I simply argue that the cross be raised again at the center of the marketplace as well as on the steeple of the church. I am recovering the claim that Jesus was not crucified in a cathedral between two candles, but on a cross between two thieves; on the town garbage heap; at a crossroads so cosmopolitan that they had to write his title in Hebrew and in Latin and in Greek . . .  at the kind of place where cynics talk smut and thieves curse, and soldiers gamble. Because that is where he died. And that is what he died about.

As we experience Holy Week and Easter it is well to remember what George MacLeod has put so dramatically.  The real action for the Christian is not in the “cathedral” but in the marketplace where life is lived.  That is where the baptized live into their Baptism.  That is where, for the Christian, “the rubber meets the road.”


by Demi Prentiss

Nadia Bolz-Weber, Lutheran pastor and founder of the Church for All Sinners and Saints in Denver, CO, has announced the apocalypse. In a recent post, she reminded readers that  “the apocalypse”

… proclaim[s] a big, hope-filled idea: that dominant powers are not ultimate powers. Empires fall. Tyrants fade. Systems die. God is still around.

An apocalypse is a good thing, and I’m delighted to welcome you to this one.

As Bolz-Weber sees it, the #Me Too and #TimesUp movements represent the comeuppance of a long-time system of organizing the world – around gender inequality and domination. Using Friedrich Schleirmacher’s definition of heresy – “that which preserves the appearance of Christianity, and yet contradicts its essence” – Bolz-Weber calls out a centuries-old practice of Christianity:

The heresy is this: With all the trappings of Christianity behind us, those who seek to justify or maintain dominance over another group of people have historically used the Bible to prove that that domination was not actually an abuse of power at the expense of others, but indeed was part of “God’s plan.” And there you have the appearance of Christianity (Bible verses and God-talk) contradicting its essence (love God, and love your neighbor as yourself).

With the arrival of this apocalypse, we need to see how deep the heresy of domination runs, and then remind one another that dominant powers are not ultimate powers. We Christians need to repent of our original sins, and see where we have embraced the appearance of Christianity only to reject its essence.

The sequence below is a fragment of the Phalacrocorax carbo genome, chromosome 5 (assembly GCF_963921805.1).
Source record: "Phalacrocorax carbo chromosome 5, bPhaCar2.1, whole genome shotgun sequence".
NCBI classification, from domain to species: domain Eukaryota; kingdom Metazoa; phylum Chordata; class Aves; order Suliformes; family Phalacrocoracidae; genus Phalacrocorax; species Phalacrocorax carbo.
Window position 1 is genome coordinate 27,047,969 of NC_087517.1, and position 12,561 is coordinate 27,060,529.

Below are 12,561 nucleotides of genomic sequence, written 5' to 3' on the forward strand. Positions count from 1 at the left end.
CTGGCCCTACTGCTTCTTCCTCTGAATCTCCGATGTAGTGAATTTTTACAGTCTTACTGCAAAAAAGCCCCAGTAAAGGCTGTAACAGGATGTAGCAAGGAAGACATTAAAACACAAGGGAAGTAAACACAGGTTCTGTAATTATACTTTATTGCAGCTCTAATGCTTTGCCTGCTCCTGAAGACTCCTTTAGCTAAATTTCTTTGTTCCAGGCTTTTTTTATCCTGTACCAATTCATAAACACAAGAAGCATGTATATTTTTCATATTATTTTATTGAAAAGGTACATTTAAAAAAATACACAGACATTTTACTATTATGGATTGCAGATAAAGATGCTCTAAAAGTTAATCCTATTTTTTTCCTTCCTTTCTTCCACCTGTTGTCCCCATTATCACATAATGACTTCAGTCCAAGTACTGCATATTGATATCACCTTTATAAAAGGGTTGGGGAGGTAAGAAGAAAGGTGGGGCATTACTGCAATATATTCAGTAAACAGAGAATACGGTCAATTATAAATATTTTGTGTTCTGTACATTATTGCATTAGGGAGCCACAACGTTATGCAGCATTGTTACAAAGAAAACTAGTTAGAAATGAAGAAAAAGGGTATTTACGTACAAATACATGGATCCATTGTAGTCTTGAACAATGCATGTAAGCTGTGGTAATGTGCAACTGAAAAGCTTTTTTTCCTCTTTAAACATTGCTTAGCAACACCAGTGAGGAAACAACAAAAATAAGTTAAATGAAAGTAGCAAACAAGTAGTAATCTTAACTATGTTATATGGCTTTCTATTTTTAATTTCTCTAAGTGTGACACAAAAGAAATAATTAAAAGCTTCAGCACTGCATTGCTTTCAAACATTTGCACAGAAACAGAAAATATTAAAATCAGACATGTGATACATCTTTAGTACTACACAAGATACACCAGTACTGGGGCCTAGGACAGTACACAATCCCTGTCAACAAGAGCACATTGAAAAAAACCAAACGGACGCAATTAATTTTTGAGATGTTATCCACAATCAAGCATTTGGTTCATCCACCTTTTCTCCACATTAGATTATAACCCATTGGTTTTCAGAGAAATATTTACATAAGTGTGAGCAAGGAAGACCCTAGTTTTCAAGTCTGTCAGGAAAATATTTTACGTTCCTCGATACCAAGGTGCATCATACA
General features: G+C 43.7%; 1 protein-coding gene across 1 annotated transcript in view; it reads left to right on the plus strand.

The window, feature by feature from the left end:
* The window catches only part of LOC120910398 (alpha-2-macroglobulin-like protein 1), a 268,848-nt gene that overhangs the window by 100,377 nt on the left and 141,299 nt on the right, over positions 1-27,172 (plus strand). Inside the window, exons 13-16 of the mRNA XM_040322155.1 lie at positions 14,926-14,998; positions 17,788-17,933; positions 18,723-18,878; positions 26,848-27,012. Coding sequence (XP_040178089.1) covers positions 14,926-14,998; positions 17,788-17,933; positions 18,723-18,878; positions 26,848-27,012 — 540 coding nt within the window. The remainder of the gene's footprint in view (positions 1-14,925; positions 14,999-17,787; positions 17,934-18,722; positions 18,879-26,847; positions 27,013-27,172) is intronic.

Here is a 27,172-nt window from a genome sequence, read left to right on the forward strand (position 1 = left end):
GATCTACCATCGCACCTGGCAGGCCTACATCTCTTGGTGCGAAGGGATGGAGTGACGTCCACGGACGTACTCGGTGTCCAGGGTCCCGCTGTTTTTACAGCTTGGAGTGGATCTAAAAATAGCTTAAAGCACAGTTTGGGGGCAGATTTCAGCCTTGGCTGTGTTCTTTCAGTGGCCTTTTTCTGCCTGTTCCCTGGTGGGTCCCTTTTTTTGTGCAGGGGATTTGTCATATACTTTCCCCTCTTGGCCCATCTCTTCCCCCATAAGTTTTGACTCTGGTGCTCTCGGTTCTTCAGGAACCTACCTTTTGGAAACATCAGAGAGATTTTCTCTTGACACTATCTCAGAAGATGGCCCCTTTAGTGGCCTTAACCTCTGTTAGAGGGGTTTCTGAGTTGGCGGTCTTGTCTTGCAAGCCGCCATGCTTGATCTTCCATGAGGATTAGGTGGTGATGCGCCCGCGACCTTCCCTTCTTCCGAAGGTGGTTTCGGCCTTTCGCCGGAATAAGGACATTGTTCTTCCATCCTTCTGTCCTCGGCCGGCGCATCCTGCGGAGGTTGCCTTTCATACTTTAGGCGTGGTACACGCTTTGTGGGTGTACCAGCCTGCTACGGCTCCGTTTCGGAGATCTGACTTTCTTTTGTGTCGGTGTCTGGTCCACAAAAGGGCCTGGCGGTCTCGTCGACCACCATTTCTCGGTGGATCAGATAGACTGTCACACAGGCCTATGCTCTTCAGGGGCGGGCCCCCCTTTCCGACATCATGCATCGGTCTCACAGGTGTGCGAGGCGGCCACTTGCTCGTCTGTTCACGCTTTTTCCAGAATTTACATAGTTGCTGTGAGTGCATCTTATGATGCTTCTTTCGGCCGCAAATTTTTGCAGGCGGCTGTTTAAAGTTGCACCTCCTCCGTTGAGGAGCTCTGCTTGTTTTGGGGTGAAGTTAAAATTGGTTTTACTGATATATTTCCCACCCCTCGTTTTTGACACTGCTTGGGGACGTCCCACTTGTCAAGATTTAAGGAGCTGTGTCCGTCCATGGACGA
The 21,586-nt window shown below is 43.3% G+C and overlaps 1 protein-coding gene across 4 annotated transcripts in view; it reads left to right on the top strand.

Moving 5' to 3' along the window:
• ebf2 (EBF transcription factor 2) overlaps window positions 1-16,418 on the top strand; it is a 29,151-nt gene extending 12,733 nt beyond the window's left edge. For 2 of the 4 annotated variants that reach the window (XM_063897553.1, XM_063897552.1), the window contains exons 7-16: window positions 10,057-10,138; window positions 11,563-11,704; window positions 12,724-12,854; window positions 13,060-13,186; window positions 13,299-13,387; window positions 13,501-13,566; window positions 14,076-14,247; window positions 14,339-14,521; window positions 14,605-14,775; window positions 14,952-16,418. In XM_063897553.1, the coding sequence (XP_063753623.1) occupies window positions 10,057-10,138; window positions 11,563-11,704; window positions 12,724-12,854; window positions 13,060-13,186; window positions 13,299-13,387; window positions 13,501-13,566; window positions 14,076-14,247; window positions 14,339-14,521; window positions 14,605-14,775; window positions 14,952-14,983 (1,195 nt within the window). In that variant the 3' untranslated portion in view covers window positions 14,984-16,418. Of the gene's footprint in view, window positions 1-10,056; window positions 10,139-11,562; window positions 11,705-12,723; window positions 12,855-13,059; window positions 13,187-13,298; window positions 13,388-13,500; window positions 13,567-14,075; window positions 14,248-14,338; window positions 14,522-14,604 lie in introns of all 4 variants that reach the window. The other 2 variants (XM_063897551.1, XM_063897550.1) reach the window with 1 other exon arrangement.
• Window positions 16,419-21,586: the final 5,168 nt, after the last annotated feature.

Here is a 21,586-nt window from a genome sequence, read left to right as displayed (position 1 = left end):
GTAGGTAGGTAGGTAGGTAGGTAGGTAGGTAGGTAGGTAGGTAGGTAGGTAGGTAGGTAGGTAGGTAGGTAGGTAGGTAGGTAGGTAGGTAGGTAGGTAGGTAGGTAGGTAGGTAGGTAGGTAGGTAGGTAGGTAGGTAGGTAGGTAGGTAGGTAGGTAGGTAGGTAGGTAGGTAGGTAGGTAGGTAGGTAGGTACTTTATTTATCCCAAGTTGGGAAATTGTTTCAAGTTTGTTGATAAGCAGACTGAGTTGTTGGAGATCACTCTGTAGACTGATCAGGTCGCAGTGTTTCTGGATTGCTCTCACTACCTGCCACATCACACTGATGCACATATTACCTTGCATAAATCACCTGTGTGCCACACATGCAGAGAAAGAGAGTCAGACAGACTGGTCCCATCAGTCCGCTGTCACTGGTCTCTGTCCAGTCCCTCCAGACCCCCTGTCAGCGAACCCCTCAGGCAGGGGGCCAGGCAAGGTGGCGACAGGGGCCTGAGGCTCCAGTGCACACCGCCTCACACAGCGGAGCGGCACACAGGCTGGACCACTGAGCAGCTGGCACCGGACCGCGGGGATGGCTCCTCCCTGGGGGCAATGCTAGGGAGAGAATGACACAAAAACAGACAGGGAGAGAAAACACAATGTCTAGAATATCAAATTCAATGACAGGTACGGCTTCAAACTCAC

This hard work – naming our own heresy and working to surrender the fruit of it – is the essence of daily discipleship – living our theology in daily life. Following Jesus – practicing the life of love – is essential. And, likewise, sharing the story of our journey is equally important. No matter your hashtag – #MeToo, #ChurchToo, #BlackLivesMatter, #daca – standing with those who resist domination and making room for their testimony is one way to live up to your baptismal promises.

Ministry in Doggy Life

by Pam Tinsley

There’s something special about Toby: He’s big and lumbering and has sad brown eyes that have a way of drawing you to him, making you feel comfortable around him, helping you feel safe. Toby frequently visits children’s hospitals and nursing facilities, in and around the South Puget Sound and also in Houston. When he enters a room in a nursing home, he is welcomed with joyful smiles. Children love to nestle in his fur and crawl over him. Oh, yes, by the way, Toby is a 165 pound St. Bernard – a therapy dog with his own Facebook page! Toby’s person Stan has a demanding professional life, yet he makes it a priority to create time to minister to others with Toby.

I think that sometimes we look around and see such tragedy and desperate need in the world that we wonder whether we can make any difference. We might become overwhelmed and even paralyzed. Yet, all it takes to reveal God’s love for the world is to show kindness to just one other person in our daily lives.

Stan and Toby are examples of what we can do if we combine our passion and compassion. In Stan’s case, he combines his love of dogs and his compassion for others into a ministry that touches countless ill children, seniors, families, and healthcare workers by showing them God’s love – in the midst of the ordinary. Although being faithful to Christ is really a small step for Stan, visiting patients together with Toby leads to a profound sense of healing and well-being to those whose lives they touch.

The Ministry?

by Fletcher Lowe